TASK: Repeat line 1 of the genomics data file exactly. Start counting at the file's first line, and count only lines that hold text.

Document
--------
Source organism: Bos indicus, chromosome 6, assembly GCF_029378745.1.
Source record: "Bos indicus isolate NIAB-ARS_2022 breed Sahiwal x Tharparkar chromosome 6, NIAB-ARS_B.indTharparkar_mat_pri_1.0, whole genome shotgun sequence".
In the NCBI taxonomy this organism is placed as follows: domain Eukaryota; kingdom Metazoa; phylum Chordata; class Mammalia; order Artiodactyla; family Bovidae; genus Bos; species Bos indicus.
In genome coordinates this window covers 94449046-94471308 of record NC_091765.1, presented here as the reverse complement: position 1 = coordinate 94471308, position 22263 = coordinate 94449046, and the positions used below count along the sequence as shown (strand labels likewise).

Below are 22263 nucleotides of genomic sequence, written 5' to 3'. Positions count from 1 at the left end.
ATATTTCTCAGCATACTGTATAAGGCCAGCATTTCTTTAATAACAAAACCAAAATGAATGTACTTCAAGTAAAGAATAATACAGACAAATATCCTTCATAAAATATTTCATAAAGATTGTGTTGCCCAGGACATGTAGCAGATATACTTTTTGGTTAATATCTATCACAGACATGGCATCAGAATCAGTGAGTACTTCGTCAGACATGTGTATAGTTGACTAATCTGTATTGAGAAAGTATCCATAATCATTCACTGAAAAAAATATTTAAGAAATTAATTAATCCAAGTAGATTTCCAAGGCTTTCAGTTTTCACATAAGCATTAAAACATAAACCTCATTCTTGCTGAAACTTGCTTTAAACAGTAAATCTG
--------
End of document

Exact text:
Source organism: Bos indicus, chromosome 6, assembly GCF_029378745.1.